Callaway financial issues??

lcsmrtn

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Don't want to start wild rumours here, but heard from a Golftown employee that Callaway might have a few financial issues. Not sure what he based this on but said GMac not resigning was a sign and that the upro not doing so well cause them some harm. Anyone hear anything like that or is the guy at Golftown out to lunch?
 

coolbreeze

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Don't want to start wild rumours here, but heard from a Golftown employee that Callaway might have a few financial issues. Not sure what he based this on but said GMac not resigning was a sign and that the upro not doing so well cause them some harm. Anyone hear anything like that or is the guy at Golftown out to lunch?
My guess is out to lunch but I know nothing.
 

JB

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Don't want to start wild rumours here, but heard from a Golftown employee that Callaway might have a few financial issues. Not sure what he based this on but said GMac not resigning was a sign and that the upro not doing so well cause them some harm. Anyone hear anything like that or is the guy at Golftown out to lunch?
Its really no secret since they are a public company. They have reported losses that are fairly substantial.

I will say that the employee I believe is way off base with those two reasons though.
 

Golf 'N Gator

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I know last winter when our club pro made the decision to drop the Callaway line, he had several sit downs with his rep, both at the PGA show and at home and the rep made it no secret then that they were taking some hits in market share and profit.
I have not looked at their reports for sometime, but they can be found here; http://ir.callawaygolf.com/phoenix.zhtml?c=68083&p=irol-reportsAnnual
 

Hanks

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If Callaway has a super successful product line at the THP Outing in May, they may have their financial woes cured. Look at the buzz and instant success and desire of the Masie after the last demo day.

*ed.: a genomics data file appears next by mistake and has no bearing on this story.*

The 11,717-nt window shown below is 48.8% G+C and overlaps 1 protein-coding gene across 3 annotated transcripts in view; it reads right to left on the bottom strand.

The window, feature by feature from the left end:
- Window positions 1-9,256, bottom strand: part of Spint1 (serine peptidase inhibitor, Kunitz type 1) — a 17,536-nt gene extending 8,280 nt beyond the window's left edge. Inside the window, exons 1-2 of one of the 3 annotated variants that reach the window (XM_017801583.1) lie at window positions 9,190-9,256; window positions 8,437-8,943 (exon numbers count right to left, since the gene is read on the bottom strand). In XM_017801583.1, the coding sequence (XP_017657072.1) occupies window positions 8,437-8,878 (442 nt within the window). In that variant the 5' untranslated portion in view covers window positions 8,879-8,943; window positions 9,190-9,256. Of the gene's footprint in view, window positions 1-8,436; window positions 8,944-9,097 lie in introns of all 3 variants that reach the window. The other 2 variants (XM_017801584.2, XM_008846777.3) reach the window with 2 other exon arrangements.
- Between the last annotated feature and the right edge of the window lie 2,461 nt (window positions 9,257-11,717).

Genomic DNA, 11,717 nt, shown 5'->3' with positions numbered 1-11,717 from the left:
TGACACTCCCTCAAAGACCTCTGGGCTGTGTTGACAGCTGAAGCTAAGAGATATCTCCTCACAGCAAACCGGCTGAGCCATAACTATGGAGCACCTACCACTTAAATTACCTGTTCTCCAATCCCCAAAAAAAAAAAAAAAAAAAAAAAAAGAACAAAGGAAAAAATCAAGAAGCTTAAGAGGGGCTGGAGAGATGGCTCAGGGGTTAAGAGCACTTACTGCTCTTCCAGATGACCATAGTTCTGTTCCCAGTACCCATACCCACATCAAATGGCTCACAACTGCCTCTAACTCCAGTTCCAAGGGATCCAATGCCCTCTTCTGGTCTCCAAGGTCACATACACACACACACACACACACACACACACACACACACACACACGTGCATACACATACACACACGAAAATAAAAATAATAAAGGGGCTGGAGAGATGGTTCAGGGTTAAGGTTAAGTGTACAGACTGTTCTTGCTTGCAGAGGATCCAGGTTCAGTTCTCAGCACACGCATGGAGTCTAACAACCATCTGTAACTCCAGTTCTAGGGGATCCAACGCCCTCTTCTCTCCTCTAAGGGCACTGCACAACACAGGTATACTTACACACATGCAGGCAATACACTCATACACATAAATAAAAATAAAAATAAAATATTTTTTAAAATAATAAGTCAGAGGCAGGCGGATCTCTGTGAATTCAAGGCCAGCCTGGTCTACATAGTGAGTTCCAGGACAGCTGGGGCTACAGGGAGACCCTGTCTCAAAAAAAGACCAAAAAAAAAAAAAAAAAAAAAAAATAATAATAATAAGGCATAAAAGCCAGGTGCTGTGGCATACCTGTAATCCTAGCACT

coolbreeze

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If Callaway has a super successful product line at the THP Outing in May, they may have their financial woes cured. Look at the buzz and instant success and desire of the Masie after the last demo day.
Good thinking but I doubt it. After looking into this morning they are going to need a lot more than some THP Karma.
 

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Good thinking but I doubt it. After looking into this morning they are going to need a lot more than some THP Karma.
You will be VERY surprised at the type of swell created by what actual consumers have to say about products. It reaches far more than this forum that is for sure.

Do I think one product line can change everything? No. But I think successful showings are a great start.
 

Kmac

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I cant say Im surprised by this and Ive heard this before but I sure hope they turn things around. Callaway is good for the consumer and good for golf. No Callaway is no good and nobody wins.
 

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I cant say Im surprised by this and Ive heard this before but I sure hope they turn things around. Callaway is good for the consumer and good for golf. No Callaway is no good and nobody wins.
I did hear a rumble that Nike would look into Callaway. I doubt it, but it would be really interesting.
 

coolbreeze